Sea of Crises - Front Cover

[Stop reading now if you wish to avoid spoilers for Sea of Crises.]

Is it possible to fire a gun in the vacuum of space?

Yes. But, as Mason Gale experienced, you wouldn’t want to.

There’s no oxygen in space, but conventional ammunition doesn’t need it. A bullet is contained in a sealed casing, along with gunpowder and an explosive primer. When the hammer of the gun strikes the back end of the casing, it causes the powder, which already contains sufficient oxygen for the necessary reaction, to explode internally, propelling the bullet forward out of the gun’s barrel. In fact, a bullet traveling in space would, given the absence of external air pressure, actually travel faster and further than it would on Earth.

The big problem would be recoil. On Earth, recoil of a gun is, for the most part, offset by the weight and mass of the weapon and the shooter. On the moon, with only a fraction of the Earth’s gravity present and no air pressure, the force of the propellant blast generated by the firing of a gun would have nothing to offset it and would push the weapon backwards at a dangerous clip.

Though American astronauts did not carry guns into space, the Soviet cosmonauts did - not for the purpose of shooting other people, but rather for survival following return to Earth. Unlike U.S. space vessels, which splashed down in the ocean, Soviet craft typically came down on land within the U.S.S.R., leaving cosmonauts sometimes waiting for long periods in remote locations on the desolate Soviet steppe, where they were vulnerable to attack by wolves and other predators. To this day, in fact, there is purportedly a Russian firearm aboard the International Space Station.


Did the Soviets actually have a military space program?

Yes. Under the code name “Almaz” (which means “diamond” in Russian), the Soviet Union launched a series of secret military reconnaissance space stations in the early 1970s under cover of the civilian Salyut program. There were actually three Almaz stations: Salyut 2, Salyut 3 and Salyut 5.

Salyut 3 was, as Mason Gale tells Bob Cartwright, equipped with a 23mm rapid-fire cannon mounted on its forward belly, and it was successfully tested by the Soviets on a target satellite. It wasn’t a particularly functional weapon, however. To bring it to bear on a target, the entire vessel had to be rotated. And, of course, there was the whole recoil issue with which to deal.

Now, there is no evidence, to my knowledge, of any intent on the part of the Soviets to establish a military presence on the moon. But, then again, who knows...


Why would anyone, including the Soviets, want to have a permanent (and exclusive) presence on the moon?

This one I’ll leave primarily to the imagination of my reader. It’s more speculative than factual. That said, a couple of thoughts:

1. At some point, humanity is likely once more to engage in manned exploration of space. And the moon is a logical jumping off point. It provides a steady platform for staging missions intended to reach further into our solar system - and perhaps the galaxy beyond. It certainly seems logical that the nation controlling that platform would have a leg up on everyone else. Further, keep in mind that, in 1976, when the novel’s fictional events transpire in the Sea of Crises, the U.S. and the Soviet Union were locked in a deadly race for predominance over pretty much everything. Consequently, it’s not much of a logical leap to think that the powers-that-be in Moscow might have considered claiming dominance over the moon as their way of one-upping the United States, particularly after the Soviets’ humbling loss to the Americans in the race to be the first to land on the moon.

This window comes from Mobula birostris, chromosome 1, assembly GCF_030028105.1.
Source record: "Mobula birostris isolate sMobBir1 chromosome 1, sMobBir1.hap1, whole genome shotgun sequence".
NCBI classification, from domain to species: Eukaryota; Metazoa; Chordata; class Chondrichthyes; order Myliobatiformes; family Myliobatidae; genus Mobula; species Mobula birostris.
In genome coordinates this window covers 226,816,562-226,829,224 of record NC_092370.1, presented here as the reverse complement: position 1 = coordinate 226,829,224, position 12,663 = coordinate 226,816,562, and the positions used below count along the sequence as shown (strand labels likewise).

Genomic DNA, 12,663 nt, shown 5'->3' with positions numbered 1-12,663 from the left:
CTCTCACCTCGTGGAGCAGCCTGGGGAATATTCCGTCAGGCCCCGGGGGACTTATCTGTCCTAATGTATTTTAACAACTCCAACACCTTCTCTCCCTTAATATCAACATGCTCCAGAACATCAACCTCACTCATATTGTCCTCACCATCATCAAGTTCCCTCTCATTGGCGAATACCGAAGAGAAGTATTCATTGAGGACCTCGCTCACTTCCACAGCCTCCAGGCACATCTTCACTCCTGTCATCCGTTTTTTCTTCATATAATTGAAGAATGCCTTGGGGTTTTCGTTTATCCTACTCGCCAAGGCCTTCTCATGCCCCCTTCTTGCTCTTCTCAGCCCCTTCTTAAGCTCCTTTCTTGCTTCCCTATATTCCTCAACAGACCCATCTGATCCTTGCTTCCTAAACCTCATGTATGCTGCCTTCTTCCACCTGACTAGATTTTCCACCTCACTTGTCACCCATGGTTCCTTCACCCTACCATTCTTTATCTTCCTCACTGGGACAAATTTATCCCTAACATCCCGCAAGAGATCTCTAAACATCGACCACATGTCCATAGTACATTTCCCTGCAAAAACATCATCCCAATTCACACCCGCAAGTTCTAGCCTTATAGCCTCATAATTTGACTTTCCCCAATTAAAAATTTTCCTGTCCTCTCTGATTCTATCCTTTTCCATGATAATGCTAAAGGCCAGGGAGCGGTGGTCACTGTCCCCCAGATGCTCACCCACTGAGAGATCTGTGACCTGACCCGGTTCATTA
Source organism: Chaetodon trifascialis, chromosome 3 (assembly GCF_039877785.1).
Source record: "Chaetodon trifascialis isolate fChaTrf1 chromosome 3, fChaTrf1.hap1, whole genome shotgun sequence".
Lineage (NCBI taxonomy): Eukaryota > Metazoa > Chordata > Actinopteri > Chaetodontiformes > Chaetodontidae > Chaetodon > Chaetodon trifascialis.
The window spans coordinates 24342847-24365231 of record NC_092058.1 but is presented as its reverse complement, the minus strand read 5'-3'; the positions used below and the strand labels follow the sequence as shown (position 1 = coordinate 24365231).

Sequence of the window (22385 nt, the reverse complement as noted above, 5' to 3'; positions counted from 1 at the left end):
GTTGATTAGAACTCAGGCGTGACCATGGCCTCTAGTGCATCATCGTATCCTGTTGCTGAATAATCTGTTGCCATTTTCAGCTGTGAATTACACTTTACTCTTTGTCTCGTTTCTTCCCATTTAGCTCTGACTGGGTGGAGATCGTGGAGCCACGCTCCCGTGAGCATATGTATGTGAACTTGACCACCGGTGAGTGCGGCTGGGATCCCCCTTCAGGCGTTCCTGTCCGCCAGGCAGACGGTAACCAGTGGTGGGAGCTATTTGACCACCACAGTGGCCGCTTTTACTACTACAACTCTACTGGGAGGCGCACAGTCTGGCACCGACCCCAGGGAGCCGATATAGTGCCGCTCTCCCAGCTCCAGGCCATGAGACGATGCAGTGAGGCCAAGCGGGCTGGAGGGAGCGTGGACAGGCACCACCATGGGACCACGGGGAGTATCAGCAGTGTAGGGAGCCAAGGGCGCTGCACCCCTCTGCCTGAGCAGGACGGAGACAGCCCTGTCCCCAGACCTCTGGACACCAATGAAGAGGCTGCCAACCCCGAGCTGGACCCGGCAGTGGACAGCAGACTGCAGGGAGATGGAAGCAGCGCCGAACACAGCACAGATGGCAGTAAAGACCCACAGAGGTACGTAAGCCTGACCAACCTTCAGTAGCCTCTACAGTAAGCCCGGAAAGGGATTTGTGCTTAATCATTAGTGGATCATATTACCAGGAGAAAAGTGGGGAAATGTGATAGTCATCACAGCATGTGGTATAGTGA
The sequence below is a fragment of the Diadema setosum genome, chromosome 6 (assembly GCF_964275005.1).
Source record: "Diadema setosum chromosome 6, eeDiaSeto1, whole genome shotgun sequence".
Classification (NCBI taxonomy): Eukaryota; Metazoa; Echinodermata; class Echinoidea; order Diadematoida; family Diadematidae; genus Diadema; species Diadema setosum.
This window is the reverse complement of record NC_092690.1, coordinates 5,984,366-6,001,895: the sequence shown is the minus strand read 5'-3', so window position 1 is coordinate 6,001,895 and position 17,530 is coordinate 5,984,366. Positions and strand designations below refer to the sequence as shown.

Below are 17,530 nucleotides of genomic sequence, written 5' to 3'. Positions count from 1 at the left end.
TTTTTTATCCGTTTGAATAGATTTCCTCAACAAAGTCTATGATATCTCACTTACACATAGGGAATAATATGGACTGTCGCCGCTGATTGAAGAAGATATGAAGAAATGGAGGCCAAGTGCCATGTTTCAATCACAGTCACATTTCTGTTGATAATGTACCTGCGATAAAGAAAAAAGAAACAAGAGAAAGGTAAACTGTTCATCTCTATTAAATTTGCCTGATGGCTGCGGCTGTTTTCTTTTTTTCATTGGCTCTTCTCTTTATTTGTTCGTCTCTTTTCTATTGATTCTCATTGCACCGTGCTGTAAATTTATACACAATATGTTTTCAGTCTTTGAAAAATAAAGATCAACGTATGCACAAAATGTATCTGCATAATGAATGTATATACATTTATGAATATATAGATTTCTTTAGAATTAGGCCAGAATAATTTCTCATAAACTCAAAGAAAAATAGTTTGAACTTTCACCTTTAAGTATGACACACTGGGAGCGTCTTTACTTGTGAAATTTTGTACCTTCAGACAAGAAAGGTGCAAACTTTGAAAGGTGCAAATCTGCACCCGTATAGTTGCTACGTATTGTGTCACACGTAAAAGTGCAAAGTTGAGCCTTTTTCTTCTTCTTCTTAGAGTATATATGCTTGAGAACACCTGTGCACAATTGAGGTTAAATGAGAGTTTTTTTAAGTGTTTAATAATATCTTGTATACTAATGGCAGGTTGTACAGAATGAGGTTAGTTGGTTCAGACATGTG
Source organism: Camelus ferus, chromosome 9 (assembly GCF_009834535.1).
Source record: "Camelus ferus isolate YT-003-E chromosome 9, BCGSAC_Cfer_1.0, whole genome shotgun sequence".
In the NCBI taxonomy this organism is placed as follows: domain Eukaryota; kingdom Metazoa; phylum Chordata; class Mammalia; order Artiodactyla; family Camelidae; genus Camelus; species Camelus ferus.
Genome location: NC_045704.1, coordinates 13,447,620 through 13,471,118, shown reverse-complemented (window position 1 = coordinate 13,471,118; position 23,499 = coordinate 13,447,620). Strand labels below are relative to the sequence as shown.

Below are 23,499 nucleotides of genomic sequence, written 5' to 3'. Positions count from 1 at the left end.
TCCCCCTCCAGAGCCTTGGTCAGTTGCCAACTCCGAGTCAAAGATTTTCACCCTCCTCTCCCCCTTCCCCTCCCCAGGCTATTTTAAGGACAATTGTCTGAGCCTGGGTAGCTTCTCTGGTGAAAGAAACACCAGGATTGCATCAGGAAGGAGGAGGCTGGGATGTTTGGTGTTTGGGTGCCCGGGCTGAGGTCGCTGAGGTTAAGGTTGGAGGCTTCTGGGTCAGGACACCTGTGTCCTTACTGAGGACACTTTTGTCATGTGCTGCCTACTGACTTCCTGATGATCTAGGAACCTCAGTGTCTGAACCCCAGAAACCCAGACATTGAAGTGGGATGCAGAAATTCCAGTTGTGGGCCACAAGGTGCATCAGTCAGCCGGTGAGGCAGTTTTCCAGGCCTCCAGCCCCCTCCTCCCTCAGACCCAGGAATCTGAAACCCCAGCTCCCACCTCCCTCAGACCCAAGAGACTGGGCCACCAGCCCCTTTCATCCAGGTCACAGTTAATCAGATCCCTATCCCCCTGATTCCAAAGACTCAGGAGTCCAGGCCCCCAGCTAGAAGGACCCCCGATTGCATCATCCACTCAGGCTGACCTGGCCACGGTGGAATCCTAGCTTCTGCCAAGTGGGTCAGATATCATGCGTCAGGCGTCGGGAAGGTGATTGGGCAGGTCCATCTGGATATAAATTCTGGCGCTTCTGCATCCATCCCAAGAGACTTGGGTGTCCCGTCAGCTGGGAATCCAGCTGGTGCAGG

2. Over the years, there has been a fair amount of speculation regarding whether and to what extent there might be things present on the moon that could be of significant value back on Earth.

Here on Earth, there are a series of minerals known as “rare earth elements” that are used in everything from TV displays to magnets in hybrid electric motors. For those familiar with the periodic table, they include light elements ranging from lanthanum to gadolinium and heavy elements ranging from terbium to lutetium. The availability of these rare elements is generally considered to be a matter not only of economic prosperity, but of national security. Based on samples returned by the Apollo astronauts, scientists believe that there are local concentrations of these rare earth elements on the moon. Now, whether those elements can be isolated and profitably mined is another matter altogether. But, as their values and scarcity rise, the prospect of looking to the moon for them becomes that much more appealing.

Perhaps more importantly, there is an element on the moon that is not present in abundant natural form on Earth. Known as helium-3, or HE-3, it’s an isotope of helium containing two protons and one neutron in its nucleus. (A standard helium nucleus has two protons and two neutrons). It’s created on the moon when charged particles from the sun impact the lunar surface. On Earth, those same solar particles are either deflected by Earth’s magnetic field or absorbed by the atmosphere. HE-3 is of interest to fusion researchers and may be a possible fuel for future fusion power plants, providing an enormous supply of safe power. It can be and is manufactured on Earth in small quantities, but there’s no current practical method for supplying the amount that would be needed for HE-3 nuclear fusion to be a viable source of energy.